Hunters ‘deer-ly’ love these venison recipes

Published 11:59 pm Friday, November 28, 2008

It’s hunting season for deer and if you hunt or have a friend that does, you can enjoy some meat dishes which have the health advantages of grass fed beef or lamb.

Venison was first used to refer to any wild game meat. It now refers to deer and one promoter calls it the fat free meat of the 21st century. It is lower in calories, cholesterol and fat than most beef, pork or lamb.

New Zealand is the main source of farm raised venison since few abattoirs in North America process deer and get the required USDA inspection. Our whitetail deer aren’t allowed to be harvested for commercial sale.

There are several types of venison – Axis deer, native to India but found in Texas, Florida, and Hawaii are the mildest; fallow deer are historically the European choice and are stronger flavored; red deer, the most abundant, usually used in the restaurant market is usually from New Zealand; Sika deer from China is found in the Northwestern U.S. and has the strongest flavor; South Texas antelope, albeit a native of India and Pakistan where they are known as nilgai, are abundant in south Texas; and our more common whitetailed deer which is the deer hunted locally.

This recipe is taken from the cookbook, Monet’s Table, by Claire Joyes. It is a beautiful cookbook and tells of the life and eating habits of Claude Monet. I have done this recipe many times, and it is always delicious. The rosehips are a little testy to deal with. But if you garden you should have some roses with hips this time of year. They are the red fruit of the rose and are related to apples.

Venison with Rosehips

(Serves 6)

3 pounds boneless venison in one piece

1 cup red wine vinegar

2 teaspoons coarse salt

6 peppercorns

1 slice fatback or blanched, rinsed salt pork

2 cups rosehips

About 2 cups dry white wine

2 tablespoons unsalted butter

3 tablespoons flour

2 ½ cups slivered almonds

4 cloves

1 seeded lemon, chopped

2 teaspoons sugar

Marinate the venison in the vinegar and two cups water, to cover; then season with coarse salt and peppercorns. Leave for at least two hours, preferably overnight, in a cool place or in the refrigerator.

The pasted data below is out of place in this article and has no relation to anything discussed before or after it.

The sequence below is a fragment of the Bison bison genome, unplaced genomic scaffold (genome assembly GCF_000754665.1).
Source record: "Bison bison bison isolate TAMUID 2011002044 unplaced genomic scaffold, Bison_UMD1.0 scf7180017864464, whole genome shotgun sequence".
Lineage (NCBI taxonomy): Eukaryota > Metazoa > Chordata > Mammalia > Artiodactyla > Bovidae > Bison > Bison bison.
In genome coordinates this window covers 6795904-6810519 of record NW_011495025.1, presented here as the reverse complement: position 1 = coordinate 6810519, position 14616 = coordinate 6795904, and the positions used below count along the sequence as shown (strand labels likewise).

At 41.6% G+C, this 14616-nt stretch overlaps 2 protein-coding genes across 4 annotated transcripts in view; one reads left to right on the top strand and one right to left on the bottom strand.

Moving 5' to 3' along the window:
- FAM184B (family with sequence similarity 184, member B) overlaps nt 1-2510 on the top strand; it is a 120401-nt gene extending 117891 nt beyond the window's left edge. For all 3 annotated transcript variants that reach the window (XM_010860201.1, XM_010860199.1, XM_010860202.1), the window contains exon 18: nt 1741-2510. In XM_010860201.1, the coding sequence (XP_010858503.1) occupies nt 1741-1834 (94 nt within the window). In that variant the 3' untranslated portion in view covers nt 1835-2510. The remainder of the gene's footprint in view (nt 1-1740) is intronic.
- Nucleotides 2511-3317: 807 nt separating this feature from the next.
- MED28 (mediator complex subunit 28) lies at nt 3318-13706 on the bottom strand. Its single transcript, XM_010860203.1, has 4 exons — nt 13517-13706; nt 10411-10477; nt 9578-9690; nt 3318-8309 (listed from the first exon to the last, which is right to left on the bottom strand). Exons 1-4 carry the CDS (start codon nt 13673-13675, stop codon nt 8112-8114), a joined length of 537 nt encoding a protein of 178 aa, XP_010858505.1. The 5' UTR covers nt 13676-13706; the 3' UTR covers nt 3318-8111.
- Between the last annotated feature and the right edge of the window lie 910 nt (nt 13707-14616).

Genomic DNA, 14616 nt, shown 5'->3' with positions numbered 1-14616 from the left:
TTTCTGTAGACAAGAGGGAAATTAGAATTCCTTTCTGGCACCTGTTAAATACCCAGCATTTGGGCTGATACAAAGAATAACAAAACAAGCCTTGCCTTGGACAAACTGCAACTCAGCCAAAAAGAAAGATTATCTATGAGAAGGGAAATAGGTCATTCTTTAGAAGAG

Preheat the oven to 350 degrees. Grease a roasting pan and pour the marinade into it. Cover the venison with the fat, place it in the roasting pan and roast until tender. The cooking time will vary according to the age of the venison, but should be about 1 ½ hours. Baste occasionally with the marinade.

Clean the rosehips by trimming, washing and drying them. Split them in half and remove the seeds and hairs in the center. Grind the rosehips and weigh them. Add the same weight of white wine to them. Put them in a soup kettle or heavy-based pan and cook for 35 minutes with ½ cup of the venison juices. Strain the sauce.

In a saucepan, melt the butter and stir in the flour. Add about ½ cup of the venison cooking liquid and the strained sauce. Stir well. Add the almonds, cloves, lemon, and sugar. Stir until the sauce is thickened.

Serve either coated with the sauce or separately.

This recipe is from my grass-fed cookbook by Shannon Hayes. The bacon again keeps the venison moist and imparts a smoky flavor. The sweetness of the raisin sauce accentuates the venison’s rich game taste.

Slow-Roasted Venison in Raisin Sauce

For the raisin sauce:

2 tablespoons unsalted butter

1 small onion, finely diced

1 apple, peeled, cored, and diced

2 cups raisins

1/3 cup honey

2 cups fresh orange juice

¼ cup fresh lemon juice

2 tablespoons orange zest

For the roast:

Oregano-salt rub (see below)

1 venison roast, about 3 pounds

4 slices thick-cut bacon

Oregano-Salt Rub

1 teaspoon dried rosemary, finely chopped

2 tablespoons dried oregano

2 teaspoons coarse salt

1 teaspoon freshly ground black pepper

Preheat the oven to 250 degrees.

To make the raisin sauce: Heat the butter in a medium-size saucepan. Add the onion and apple, and sauté over medium heat until soft. Add the raisins, and sauté one minute longer. Stir in the honey and the orange and lemon juices. Bring the mixture to a boil, then lower the heat to simmer. Cook until the sauce is reduced by one-third. Add the zest, and simmer, uncovered, 10 minutes longer.

Using a potato masher, squash half of the fruit to blend it with the liquid. Remove ¾ cup of the sauce to use for basting the roast. Reserve the zest to serve alongside the cooked meat.

Rub the Oregano-salt rub into the meat. Lay the strips of bacon on top of the roast, blanketing it as completely as possible. Set the meat on a rack in a roasting pan. Roast for 30 minutes at 250 degrees, basting at least twice with the raisin sauce. Turn the heat down to 170 degrees, insert a meat thermometer, and cook until the internal temperature of the meat reaches 130 degrees to 135 degrees, about three to four hours. Baste every 30 minutes with the raisin sauce.

Remove the roast from the oven, and tent loosely with foil. Allow the meat to rest for five to 10 minutes before carving. Spoon any pan juices on top of the sliced venison and bacon, and pass the reserved raisin sauce separately.

Venison can be gamy and not to some tastes. Gaminess can be caused by the deer’s diet, prolonged stress at harvest (chase), not bleeding out properly, a badly placed shot (gut shot), or bad field dressing (not removing scent glands). Some cooks marinate venison in buttermilk overnight. Others prefer to use vinegar as a marinade to tenderize the meat and remove a lot of the gaminess.

Barbara Kingsolver, author of Animal, Vegetable, Miracle, suggests accompanying venison with items that live and grow together — try sweet potatoes, collards, or some root vegetables.

Pinot Noir or Budweiser Select beer pair well with venison and dessert can be a hard cheese, grapes and apples.

Good luck hunting.